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Good prognosis for US recovery

The massive monetary stimulus of 2001 and possibly another fiscal boost in 2002 should be enough to ensure the US sees an economic recovery in the second half of this year. The greater question concerns whether an economic rebound is already discounted in equity valuations.

A great deal of bad news was absorbed by the US equity market in 2001 – an economic downturn, the tragedy of September 11 and high-profile corporate failure in the shape of Enron.

We expect better returns this year but some caution is still merited. From the lows of September 21, the main equity indices have risen by just over 15 per cent, boosted by US military success and reflecting greater optimism on the economy. We believe this optimism is warranted.

Fourth-quarter GDP growth edged up surprisingly by 0.2 per cent and showed continued gains in productivity. Record levels of inventory liquidation in the same quarter will mean that the economy will be more sensitive to an uptick in end demand.

Consumer confidence improved last month, with the expectations component of this economic measure showing most gains. The labour market, which is typically a lagging indicator of economic recovery, also appears to be stabilising, with unemployment having fallen slightly in January.

US consumers have traditionally been very responsive to interest rate cuts and, with rates now 4.5 per cent lower than at the beginning of 2001, this bodes well for consumer spending going forward.

Consumers have shown remarkable strength throughout the economic downturn and, while concerns over rising consumer debt and bankruptcies are real, they appear overblown. Despite two years of falling stock prices, asset values have kept pace with debt as real estate prices have remained firm. Low levels of interest rates and mortgage refinancing have ensured that debt service levels have remained in check.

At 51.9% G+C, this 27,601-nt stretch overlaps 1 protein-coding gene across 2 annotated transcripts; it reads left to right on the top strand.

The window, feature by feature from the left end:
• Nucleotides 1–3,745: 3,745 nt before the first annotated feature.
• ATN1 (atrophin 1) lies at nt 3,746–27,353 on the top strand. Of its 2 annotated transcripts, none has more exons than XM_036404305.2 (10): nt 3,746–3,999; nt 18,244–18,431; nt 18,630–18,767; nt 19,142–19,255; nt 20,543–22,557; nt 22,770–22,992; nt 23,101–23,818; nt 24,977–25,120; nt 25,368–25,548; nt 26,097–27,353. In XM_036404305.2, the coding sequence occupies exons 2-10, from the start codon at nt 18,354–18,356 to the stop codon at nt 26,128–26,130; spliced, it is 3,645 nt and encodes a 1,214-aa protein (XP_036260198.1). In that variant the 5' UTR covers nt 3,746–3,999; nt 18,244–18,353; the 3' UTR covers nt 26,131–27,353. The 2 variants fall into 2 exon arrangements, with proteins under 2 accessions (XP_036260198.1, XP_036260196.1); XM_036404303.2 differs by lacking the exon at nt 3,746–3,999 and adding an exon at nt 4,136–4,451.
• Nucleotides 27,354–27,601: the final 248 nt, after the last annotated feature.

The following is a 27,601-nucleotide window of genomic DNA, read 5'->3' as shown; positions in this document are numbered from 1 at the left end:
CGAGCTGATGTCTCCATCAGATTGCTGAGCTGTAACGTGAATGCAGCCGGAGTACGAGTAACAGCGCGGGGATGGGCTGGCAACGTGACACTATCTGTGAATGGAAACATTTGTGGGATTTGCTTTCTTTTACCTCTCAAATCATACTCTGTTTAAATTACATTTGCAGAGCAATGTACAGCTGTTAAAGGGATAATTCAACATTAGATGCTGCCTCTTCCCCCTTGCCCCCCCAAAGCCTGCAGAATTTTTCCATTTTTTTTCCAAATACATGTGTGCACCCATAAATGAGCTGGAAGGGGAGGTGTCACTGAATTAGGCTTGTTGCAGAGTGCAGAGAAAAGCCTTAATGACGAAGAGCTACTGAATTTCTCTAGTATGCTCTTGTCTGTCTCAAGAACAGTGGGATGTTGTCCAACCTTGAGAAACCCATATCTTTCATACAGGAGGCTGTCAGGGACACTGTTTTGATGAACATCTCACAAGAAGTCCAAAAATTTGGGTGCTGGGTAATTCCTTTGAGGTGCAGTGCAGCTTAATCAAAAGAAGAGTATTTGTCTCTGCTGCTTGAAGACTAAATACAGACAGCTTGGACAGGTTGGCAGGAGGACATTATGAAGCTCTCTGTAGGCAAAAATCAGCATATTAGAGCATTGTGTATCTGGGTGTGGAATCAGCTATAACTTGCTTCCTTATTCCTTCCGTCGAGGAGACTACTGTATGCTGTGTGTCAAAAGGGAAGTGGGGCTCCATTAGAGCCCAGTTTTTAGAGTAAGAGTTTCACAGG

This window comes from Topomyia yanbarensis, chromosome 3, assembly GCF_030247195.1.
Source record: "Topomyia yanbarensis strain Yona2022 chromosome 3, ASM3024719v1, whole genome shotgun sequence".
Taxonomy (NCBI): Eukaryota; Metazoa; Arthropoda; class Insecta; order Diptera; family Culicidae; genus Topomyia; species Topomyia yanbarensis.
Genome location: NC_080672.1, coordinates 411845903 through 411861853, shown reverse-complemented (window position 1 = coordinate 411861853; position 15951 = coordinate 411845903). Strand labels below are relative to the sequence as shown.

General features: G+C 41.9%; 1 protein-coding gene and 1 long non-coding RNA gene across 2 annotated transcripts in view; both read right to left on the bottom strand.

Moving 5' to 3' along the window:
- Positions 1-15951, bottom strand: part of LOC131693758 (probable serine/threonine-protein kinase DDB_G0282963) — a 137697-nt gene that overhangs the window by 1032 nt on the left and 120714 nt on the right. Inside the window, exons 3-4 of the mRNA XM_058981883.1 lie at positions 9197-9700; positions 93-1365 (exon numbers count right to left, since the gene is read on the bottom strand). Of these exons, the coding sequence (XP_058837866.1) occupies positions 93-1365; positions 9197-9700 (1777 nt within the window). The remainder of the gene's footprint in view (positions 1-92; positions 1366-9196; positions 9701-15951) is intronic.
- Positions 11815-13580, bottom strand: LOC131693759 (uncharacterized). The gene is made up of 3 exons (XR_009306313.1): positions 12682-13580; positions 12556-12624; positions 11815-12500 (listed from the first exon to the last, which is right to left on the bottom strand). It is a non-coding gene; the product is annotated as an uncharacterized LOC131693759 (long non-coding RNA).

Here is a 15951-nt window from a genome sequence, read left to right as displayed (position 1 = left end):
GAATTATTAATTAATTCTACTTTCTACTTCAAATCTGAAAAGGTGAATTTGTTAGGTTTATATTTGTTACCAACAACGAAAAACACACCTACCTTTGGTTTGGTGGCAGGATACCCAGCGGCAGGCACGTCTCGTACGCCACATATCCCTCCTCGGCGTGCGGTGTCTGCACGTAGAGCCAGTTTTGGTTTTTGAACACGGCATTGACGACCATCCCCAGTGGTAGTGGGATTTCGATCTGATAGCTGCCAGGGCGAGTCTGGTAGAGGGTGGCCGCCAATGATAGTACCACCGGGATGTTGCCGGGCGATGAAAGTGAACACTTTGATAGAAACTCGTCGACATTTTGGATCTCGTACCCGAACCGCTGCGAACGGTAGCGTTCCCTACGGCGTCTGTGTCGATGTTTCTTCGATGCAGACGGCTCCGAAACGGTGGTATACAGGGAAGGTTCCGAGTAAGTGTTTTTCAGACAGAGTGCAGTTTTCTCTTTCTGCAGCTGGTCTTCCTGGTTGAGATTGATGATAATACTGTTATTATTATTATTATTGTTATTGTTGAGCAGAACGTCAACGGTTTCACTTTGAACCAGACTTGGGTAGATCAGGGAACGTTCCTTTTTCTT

Historically, periods of economic recovery have been marked by a release of pent-up demand from consumers. However, we believe this will be more subdued as consumers have continued to spend throughout the recent downturn. Greater leverage to recovery is likely to come from the industrial sectors of the economy which have suffered most in the last 18 months. Basic materials and capital goods sectors will benefit most strongly although many of these stocks have already risen in anticipation of recovery.

We believe consolidation will be an investment theme across all sectors as comp-anies strive to further improve productivity and reduce costs.

In particular, healthcare – with a focus on mid-cap stocks – continues to offer diverse opportunities and will continue to benefit from favourable demographics. Corporate IT spending should recover with the economy although the overhang from pre-millennium overspending will dampen this somewhat. We see the greatest opportunity in those IT companies which benefit from a return to price stability in their markets.

Investors in the US equity market are still digesting the fallout from the collapse of energy giant Enron. This will continue to weigh on sentiment as investors scrutinise the transparency of corporate balance sheets and apportion valuations accordingly.

While we remain convinced of the prospects for an economic recovery, our outlook for the market is tempered somewhat by high earnings expectations. Expectations in the second half of the year call for a recovery to peak earnings&#39 levels. However, some recovery in top-line sales growth coupled with cost cutting, reduced capital investment, lower interest charges and easier comparisons should ensure a return to positive year-on-year earnings growth early in the year, which will ultimately drive the market higher.

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